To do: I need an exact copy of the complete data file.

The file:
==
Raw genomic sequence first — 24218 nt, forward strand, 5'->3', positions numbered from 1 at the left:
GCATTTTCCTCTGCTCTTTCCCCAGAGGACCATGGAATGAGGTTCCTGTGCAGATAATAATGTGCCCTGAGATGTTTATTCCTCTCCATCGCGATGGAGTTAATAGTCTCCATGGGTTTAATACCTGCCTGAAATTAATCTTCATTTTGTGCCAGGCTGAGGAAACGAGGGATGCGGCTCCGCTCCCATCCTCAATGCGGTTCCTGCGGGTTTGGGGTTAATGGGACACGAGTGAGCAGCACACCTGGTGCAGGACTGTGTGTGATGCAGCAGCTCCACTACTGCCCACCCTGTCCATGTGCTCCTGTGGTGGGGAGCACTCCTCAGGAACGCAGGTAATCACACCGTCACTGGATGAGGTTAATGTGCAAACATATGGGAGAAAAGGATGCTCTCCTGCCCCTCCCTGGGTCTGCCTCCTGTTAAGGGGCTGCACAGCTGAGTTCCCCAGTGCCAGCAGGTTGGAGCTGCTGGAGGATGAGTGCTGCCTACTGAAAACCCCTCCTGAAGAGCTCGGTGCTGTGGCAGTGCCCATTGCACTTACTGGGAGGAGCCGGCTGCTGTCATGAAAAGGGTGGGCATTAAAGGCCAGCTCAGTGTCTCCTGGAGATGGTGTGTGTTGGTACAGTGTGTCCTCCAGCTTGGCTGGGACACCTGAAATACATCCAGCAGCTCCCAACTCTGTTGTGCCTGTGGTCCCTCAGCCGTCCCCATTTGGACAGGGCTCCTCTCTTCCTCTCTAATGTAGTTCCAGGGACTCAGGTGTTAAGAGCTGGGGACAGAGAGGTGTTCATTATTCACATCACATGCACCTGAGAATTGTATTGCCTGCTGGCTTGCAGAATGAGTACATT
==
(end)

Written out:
Raw genomic sequence first — 24218 nt, forward strand, 5'->3', positions numbered from 1 at the left:
GCATTTTCCTCTGCTCTTTCCCCAGAGGACCATGGAATGAGGTTCCTGTGCAGATAATAATGTGCCCTGAGATGTTTATTCCTCTCCATCGCGATGGAGTTAATAGTCTCCATGGGTTTAATACCTGCCTGAAATTAATCTTCATTTTGTGCCAGGCTGAGGAAACGAGGGATGCGGCTCCGCTCCCATCCTCAATGCGGTTCCTGCGGGTTTGGGGTTAATGGGACACGAGTGAGCAGCACACCTGGTGCAGGACTGTGTGTGATGCAGCAGCTCCACTACTGCCCACCCTGTCCATGTGCTCCTGTGGTGGGGAGCACTCCTCAGGAACGCAGGTAATCACACCGTCACTGGATGAGGTTAATGTGCAAACATATGGGAGAAAAGGATGCTCTCCTGCCCCTCCCTGGGTCTGCCTCCTGTTAAGGGGCTGCACAGCTGAGTTCCCCAGTGCCAGCAGGTTGGAGCTGCTGGAGGATGAGTGCTGCCTACTGAAAACCCCTCCTGAAGAGCTCGGTGCTGTGGCAGTGCCCATTGCACTTACTGGGAGGAGCCGGCTGCTGTCATGAAAAGGGTGGGCATTAAAGGCCAGCTCAGTGTCTCCTGGAGATGGTGTGTGTTGGTACAGTGTGTCCTCCAGCTTGGCTGGGACACCTGAAATACATCCAGCAGCTCCCAACTCTGTTGTGCCTGTGGTCCCTCAGCCGTCCCCATTTGGACAGGGCTCCTCTCTTCCTCTCTAATGTAGTTCCAGGGACTCAGGTGTTAAGAGCTGGGGACAGAGAGGTGTTCATTATTCACATCACATGCACCTGAGAATTGTATTGCCTGCTGGCTTGCAGAATGAGTACATT